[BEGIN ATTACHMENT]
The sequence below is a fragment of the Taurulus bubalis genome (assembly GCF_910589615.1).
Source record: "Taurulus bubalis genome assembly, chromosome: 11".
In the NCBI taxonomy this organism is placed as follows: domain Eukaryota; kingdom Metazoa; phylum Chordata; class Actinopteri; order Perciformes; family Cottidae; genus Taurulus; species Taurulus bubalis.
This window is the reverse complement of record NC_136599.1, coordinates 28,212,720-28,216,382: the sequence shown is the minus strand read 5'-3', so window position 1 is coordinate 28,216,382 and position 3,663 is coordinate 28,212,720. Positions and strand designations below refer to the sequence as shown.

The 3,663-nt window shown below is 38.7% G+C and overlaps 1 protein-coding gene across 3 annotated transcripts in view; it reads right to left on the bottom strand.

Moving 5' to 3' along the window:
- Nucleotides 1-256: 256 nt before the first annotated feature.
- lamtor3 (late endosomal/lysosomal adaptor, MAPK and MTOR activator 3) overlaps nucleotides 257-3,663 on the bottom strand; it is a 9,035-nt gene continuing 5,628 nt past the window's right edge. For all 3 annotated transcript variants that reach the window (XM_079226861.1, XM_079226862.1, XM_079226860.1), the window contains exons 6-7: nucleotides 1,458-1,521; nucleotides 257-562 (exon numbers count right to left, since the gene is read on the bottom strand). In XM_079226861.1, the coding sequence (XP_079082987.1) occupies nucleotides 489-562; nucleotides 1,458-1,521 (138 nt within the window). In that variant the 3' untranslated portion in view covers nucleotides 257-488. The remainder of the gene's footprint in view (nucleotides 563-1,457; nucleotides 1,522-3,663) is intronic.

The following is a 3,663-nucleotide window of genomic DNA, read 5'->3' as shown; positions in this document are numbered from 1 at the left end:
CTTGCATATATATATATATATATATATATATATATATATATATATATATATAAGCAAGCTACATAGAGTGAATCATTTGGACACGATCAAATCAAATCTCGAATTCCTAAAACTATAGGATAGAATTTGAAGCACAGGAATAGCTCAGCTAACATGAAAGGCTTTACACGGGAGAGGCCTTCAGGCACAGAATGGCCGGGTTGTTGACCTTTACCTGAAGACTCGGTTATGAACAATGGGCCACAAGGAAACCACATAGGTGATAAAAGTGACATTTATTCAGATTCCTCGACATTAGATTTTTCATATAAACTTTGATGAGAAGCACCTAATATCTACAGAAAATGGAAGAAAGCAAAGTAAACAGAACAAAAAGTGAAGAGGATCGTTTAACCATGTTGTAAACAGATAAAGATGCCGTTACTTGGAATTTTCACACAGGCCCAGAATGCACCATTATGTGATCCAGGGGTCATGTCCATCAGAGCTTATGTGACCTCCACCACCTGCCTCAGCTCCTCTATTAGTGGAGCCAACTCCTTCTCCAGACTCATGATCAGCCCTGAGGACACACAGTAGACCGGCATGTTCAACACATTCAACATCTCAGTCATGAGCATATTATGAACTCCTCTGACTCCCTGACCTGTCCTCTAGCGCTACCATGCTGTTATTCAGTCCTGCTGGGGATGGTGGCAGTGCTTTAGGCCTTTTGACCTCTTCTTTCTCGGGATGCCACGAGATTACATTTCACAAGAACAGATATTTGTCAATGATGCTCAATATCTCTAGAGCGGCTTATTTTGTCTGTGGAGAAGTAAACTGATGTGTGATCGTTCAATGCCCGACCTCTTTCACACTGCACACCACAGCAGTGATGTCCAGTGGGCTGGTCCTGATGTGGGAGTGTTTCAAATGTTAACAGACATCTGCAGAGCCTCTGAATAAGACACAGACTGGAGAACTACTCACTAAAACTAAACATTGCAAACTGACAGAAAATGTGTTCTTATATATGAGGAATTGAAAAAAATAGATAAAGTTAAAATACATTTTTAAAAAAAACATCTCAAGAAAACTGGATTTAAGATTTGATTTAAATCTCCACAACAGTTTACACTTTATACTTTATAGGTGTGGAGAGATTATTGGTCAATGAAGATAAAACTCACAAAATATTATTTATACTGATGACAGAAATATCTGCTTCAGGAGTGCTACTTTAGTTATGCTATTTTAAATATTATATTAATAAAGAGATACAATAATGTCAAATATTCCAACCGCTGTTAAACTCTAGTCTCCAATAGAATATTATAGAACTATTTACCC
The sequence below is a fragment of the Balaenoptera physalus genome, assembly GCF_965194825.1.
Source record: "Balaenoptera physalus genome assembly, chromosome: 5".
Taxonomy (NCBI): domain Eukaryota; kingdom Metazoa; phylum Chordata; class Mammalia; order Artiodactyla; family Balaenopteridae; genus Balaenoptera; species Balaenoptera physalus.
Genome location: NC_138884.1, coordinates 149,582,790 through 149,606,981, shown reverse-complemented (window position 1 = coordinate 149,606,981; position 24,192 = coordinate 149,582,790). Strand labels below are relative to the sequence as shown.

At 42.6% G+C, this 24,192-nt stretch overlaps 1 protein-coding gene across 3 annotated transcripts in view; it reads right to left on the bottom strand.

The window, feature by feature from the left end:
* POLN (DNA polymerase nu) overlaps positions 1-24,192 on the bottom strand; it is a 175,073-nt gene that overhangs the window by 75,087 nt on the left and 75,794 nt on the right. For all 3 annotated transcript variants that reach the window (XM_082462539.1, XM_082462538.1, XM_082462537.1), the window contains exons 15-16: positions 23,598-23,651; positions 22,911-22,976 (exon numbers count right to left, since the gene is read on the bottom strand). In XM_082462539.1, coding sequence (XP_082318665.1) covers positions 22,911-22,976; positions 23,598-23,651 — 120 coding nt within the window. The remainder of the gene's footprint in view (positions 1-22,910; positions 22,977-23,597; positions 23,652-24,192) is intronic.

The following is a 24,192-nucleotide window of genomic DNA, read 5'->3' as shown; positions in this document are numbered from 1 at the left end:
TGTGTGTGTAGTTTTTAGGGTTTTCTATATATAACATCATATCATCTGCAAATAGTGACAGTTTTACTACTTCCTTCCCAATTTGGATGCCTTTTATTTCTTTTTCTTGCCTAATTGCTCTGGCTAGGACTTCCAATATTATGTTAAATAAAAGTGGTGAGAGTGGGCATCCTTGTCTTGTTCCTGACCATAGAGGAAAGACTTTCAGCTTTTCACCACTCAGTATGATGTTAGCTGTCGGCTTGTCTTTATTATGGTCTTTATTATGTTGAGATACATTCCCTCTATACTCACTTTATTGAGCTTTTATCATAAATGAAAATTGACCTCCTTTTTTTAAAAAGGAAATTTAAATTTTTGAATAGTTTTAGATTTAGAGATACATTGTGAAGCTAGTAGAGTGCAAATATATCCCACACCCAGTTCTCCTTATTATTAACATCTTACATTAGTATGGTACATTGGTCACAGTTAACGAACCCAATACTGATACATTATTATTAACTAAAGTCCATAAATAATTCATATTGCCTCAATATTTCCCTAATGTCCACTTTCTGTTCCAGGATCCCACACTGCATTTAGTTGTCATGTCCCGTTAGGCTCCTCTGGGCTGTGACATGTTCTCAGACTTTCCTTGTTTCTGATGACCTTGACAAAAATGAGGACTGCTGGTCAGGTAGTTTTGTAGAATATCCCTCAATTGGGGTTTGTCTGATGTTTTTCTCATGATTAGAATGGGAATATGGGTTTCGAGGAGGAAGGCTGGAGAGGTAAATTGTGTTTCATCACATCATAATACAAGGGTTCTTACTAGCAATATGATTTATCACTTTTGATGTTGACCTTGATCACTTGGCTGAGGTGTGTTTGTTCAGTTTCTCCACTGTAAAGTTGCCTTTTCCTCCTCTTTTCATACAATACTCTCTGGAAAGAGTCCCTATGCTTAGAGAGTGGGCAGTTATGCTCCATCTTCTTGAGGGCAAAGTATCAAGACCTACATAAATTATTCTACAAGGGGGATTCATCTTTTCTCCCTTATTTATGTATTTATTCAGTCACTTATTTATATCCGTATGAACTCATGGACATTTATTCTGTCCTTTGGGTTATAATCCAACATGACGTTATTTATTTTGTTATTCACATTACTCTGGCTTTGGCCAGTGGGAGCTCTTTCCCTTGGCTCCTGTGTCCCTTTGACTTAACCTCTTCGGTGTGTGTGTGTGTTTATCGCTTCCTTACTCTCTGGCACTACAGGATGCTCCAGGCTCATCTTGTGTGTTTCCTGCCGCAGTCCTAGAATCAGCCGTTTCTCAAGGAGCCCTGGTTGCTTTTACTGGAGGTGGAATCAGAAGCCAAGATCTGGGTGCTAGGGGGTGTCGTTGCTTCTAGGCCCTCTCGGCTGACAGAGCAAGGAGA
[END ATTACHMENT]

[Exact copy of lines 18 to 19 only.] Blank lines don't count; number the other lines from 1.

The following is a 24,192-nucleotide window of genomic DNA, read 5'->3' as shown; positions in this document are numbered from 1 at the left end:
TGTGTGTGTAGTTTTTAGGGTTTTCTATATATAACATCATATCATCTGCAAATAGTGACAGTTTTACTACTTCCTTCCCAATTTGGATGCCTTTTATTTCTTTTTCTTGCCTAATTGCTCTGGCTAGGACTTCCAATATTATGTTAAATAAAAGTGGTGAGAGTGGGCATCCTTGTCTTGTTCCTGACCATAGAGGAAAGACTTTCAGCTTTTCACCACTCAGTATGATGTTAGCTGTCGGCTTGTCTTTATTATGGTCTTTATTATGTTGAGATACATTCCCTCTATACTCACTTTATTGAGCTTTTATCATAAATGAAAATTGACCTCCTTTTTTTAAAAAGGAAATTTAAATTTTTGAATAGTTTTAGATTTAGAGATACATTGTGAAGCTAGTAGAGTGCAAATATATCCCACACCCAGTTCTCCTTATTATTAACATCTTACATTAGTATGGTACATTGGTCACAGTTAACGAACCCAATACTGATACATTATTATTAACTAAAGTCCATAAATAATTCATATTGCCTCAATATTTCCCTAATGTCCACTTTCTGTTCCAGGATCCCACACTGCATTTAGTTGTCATGTCCCGTTAGGCTCCTCTGGGCTGTGACATGTTCTCAGACTTTCCTTGTTTCTGATGACCTTGACAAAAATGAGGACTGCTGGTCAGGTAGTTTTGTAGAATATCCCTCAATTGGGGTTTGTCTGATGTTTTTCTCATGATTAGAATGGGAATATGGGTTTCGAGGAGGAAGGCTGGAGAGGTAAATTGTGTTTCATCACATCATAATACAAGGGTTCTTACTAGCAATATGATTTATCACTTTTGATGTTGACCTTGATCACTTGGCTGAGGTGTGTTTGTTCAGTTTCTCCACTGTAAAGTTGCCTTTTCCTCCTCTTTTCATACAATACTCTCTGGAAAGAGTCCCTATGCTTAGAGAGTGGGCAGTTATGCTCCATCTTCTTGAGGGCAAAGTATCAAGACCTACATAAATTATTCTACAAGGGGGATTCATCTTTTCTCCCTTATTTATGTATTTATTCAGTCACTTATTTATATCCGTATGAACTCATGGACATTTATTCTGTCCTTTGGGTTATAATCCAACATGACGTTATTTATTTTGTTATTCACATTACTCTGGCTTTGGCCAGTGGGAGCTCTTTCCCTTGGCTCCTGTGTCCCTTTGACTTAACCTCTTCGGTGTGTGTGTGTGTTTATCGCTTCCTTACTCTCTGGCACTACAGGATGCTCCAGGCTCATCTTGTGTGTTTCCTGCCGCAGTCCTAGAATCAGCCGTTTCTCAAGGAGCCCTGGTTGCTTTTACTGGAGGTGGAATCAGAAGCCAAGATCTGGGTGCTAGGGGGTGTCGTTGCTTCTAGGCCCTCTCGGCTGACAGAGCAAGGAGA